If you read some of the recent press on Sir Alfred the reason for his staying at the airport is clear: the authorities in Belgium listed Sir Alfred as Iranian. He's not, he's now English. (More on that later.) However, things are more complicated if you listen to Sir Alfred. Usually, the reasons for his predicament involve not having the right papers. Or the right name. Or the right nationality. In fact, the lawyers, governments, and NGOs that have rallied to his cause most often -- from Alfred's point of view -- can't get a damn thing right. He's waiting for this paper, or waiting for that response. He's writing a letter. Everybody is getting back to him. Everybody is fucking up.
Meanwhile, his lawyers and supporters say -- while exasperatedly throwing their hands in the air -- that Sir Alfred is just nuts. They just don't get him. He is a prisoner who can't adjust to the world, and wants to stay locked up. He is a free man -- he could just walk out the door. They hope he'll get better soon, but there's nothing they can do for him anymore.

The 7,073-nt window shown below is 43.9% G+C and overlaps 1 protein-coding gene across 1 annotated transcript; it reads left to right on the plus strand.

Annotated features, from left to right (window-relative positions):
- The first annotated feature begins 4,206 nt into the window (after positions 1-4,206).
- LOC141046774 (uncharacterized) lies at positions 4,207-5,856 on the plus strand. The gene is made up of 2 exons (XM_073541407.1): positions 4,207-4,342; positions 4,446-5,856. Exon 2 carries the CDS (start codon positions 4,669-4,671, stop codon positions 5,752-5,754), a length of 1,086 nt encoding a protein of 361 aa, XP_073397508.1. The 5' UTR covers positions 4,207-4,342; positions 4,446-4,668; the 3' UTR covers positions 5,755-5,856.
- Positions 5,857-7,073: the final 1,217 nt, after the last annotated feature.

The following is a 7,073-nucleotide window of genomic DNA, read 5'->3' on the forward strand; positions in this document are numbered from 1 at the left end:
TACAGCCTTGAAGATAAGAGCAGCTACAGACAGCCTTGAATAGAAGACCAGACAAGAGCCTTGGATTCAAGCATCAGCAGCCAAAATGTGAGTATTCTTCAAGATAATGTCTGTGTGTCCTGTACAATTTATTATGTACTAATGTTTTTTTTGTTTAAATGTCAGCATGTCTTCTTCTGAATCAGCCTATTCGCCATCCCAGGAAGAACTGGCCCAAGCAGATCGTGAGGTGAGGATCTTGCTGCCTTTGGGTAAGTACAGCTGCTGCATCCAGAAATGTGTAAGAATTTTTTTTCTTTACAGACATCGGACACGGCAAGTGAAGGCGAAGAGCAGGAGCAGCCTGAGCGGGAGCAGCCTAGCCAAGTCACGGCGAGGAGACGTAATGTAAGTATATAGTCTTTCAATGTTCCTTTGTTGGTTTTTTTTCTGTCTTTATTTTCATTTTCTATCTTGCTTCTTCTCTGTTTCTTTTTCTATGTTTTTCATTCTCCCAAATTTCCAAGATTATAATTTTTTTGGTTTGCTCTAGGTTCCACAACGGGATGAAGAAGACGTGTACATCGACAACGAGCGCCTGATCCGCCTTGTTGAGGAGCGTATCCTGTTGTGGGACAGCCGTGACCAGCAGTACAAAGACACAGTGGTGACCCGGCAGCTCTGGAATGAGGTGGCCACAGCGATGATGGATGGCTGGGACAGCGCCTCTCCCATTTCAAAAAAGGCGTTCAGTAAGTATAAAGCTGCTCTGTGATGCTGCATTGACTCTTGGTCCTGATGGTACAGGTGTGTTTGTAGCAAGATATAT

"Sir Alfred" is a fantastically frustrating film about a fantastically frustrating subject. It seems -- from the amateur's point of view that is -- that Sir Alfred is a compulsive, habitual, non-stop liar. He first claims to be English. Then he claims to be Swedish. In the past he's claimed that he is Danish, and for a while, even Finnish. He is certainly not Iranian. He is definitely not Mehran Karimi Nasseri. A good portion of the video is occupied by Sir Alfred adeptly backpedaling his way out of one whopper, only to land himself in another. His stories never seem to add up. He almost never cracks a smile during all of this -- leading you to believe that maybe Sir Alfred really does believe what he is saying. Or maybe he just has gotten the routine down pat.